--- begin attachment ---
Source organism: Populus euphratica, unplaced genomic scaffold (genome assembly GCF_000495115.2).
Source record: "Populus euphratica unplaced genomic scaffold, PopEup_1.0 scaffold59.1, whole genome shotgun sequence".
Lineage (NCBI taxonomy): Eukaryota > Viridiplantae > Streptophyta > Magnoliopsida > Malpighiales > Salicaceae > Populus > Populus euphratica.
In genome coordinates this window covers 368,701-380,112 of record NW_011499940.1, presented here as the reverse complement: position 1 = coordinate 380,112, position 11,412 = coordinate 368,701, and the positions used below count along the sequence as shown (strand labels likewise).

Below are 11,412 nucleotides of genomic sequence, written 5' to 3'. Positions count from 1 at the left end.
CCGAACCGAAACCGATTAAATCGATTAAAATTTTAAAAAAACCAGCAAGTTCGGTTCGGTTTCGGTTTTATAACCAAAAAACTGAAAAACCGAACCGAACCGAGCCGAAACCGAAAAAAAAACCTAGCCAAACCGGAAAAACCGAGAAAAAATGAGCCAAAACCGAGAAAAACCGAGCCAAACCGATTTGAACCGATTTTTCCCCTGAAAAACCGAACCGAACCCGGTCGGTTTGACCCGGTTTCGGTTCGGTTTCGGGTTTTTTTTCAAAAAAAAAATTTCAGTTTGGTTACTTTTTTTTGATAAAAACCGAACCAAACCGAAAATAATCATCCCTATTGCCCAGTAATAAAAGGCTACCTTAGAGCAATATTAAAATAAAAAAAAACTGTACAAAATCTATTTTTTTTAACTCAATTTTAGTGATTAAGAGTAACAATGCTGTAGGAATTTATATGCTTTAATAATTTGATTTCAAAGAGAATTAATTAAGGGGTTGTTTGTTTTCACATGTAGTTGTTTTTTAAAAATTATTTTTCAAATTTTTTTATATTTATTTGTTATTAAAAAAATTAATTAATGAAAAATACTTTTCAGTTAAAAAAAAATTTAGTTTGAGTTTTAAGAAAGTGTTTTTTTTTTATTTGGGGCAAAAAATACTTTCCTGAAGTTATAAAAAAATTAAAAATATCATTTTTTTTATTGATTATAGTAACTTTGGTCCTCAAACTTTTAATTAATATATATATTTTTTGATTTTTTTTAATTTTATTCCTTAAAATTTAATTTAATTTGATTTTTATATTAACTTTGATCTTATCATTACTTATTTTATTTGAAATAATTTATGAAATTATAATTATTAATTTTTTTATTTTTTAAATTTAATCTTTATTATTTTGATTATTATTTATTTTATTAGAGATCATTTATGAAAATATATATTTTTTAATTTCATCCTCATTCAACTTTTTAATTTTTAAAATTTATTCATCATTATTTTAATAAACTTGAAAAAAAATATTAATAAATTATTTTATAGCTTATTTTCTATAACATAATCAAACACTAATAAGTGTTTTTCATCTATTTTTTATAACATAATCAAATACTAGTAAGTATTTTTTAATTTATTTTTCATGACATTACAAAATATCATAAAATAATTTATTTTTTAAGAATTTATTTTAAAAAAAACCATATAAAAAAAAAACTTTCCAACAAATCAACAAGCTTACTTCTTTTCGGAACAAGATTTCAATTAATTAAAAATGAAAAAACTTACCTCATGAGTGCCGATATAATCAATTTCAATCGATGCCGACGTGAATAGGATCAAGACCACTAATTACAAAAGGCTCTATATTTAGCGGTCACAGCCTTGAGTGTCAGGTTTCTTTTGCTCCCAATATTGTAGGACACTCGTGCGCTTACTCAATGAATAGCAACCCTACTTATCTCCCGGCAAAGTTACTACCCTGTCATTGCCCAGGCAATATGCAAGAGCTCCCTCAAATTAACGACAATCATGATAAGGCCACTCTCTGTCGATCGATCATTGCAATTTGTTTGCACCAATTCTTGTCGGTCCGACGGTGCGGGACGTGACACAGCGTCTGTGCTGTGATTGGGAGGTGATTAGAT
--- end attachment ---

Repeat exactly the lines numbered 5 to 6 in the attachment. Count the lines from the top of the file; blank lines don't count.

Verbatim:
Below are 11,412 nucleotides of genomic sequence, written 5' to 3'. Positions count from 1 at the left end.
CCGAACCGAAACCGATTAAATCGATTAAAATTTTAAAAAAACCAGCAAGTTCGGTTCGGTTTCGGTTTTATAACCAAAAAACTGAAAAACCGAACCGAACCGAGCCGAAACCGAAAAAAAAACCTAGCCAAACCGGAAAAACCGAGAAAAAATGAGCCAAAACCGAGAAAAACCGAGCCAAACCGATTTGAACCGATTTTTCCCCTGAAAAACCGAACCGAACCCGGTCGGTTTGACCCGGTTTCGGTTCGGTTTCGGGTTTTTTTTCAAAAAAAAAATTTCAGTTTGGTTACTTTTTTTTGATAAAAACCGAACCAAACCGAAAATAATCATCCCTATTGCCCAGTAATAAAAGGCTACCTTAGAGCAATATTAAAATAAAAAAAAACTGTACAAAATCTATTTTTTTTAACTCAATTTTAGTGATTAAGAGTAACAATGCTGTAGGAATTTATATGCTTTAATAATTTGATTTCAAAGAGAATTAATTAAGGGGTTGTTTGTTTTCACATGTAGTTGTTTTTTAAAAATTATTTTTCAAATTTTTTTATATTTATTTGTTATTAAAAAAATTAATTAATGAAAAATACTTTTCAGTTAAAAAAAAATTTAGTTTGAGTTTTAAGAAAGTGTTTTTTTTTTATTTGGGGCAAAAAATACTTTCCTGAAGTTATAAAAAAATTAAAAATATCATTTTTTTTATTGATTATAGTAACTTTGGTCCTCAAACTTTTAATTAATATATATATTTTTTGATTTTTTTTAATTTTATTCCTTAAAATTTAATTTAATTTGATTTTTATATTAACTTTGATCTTATCATTACTTATTTTATTTGAAATAATTTATGAAATTATAATTATTAATTTTTTTATTTTTTAAATTTAATCTTTATTATTTTGATTATTATTTATTTTATTAGAGATCATTTATGAAAATATATATTTTTTAATTTCATCCTCATTCAACTTTTTAATTTTTAAAATTTATTCATCATTATTTTAATAAACTTGAAAAAAAATATTAATAAATTATTTTATAGCTTATTTTCTATAACATAATCAAACACTAATAAGTGTTTTTCATCTATTTTTTATAACATAATCAAATACTAGTAAGTATTTTTTAATTTATTTTTCATGACATTACAAAATATCATAAAATAATTTATTTTTTAAGAATTTATTTTAAAAAAAACCATATAAAAAAAAAACTTTCCAACAAATCAACAAGCTTACTTCTTTTCGGAACAAGATTTCAATTAATTAAAAATGAAAAAACTTACCTCATGAGTGCCGATATAATCAATTTCAATCGATGCCGACGTGAATAGGATCAAGACCACTAATTACAAAAGGCTCTATATTTAGCGGTCACAGCCTTGAGTGTCAGGTTTCTTTTGCTCCCAATATTGTAGGACACTCGTGCGCTTACTCAATGAATAGCAACCCTACTTATCTCCCGGCAAAGTTACTACCCTGTCATTGCCCAGGCAATATGCAAGAGCTCCCTCAAATTAACGACAATCATGATAAGGCCACTCTCTGTCGATCGATCATTGCAATTTGTTTGCACCAATTCTTGTCGGTCCGACGGTGCGGGACGTGACACAGCGTCTGTGCTGTGATTGGGAGGTGATTAGAT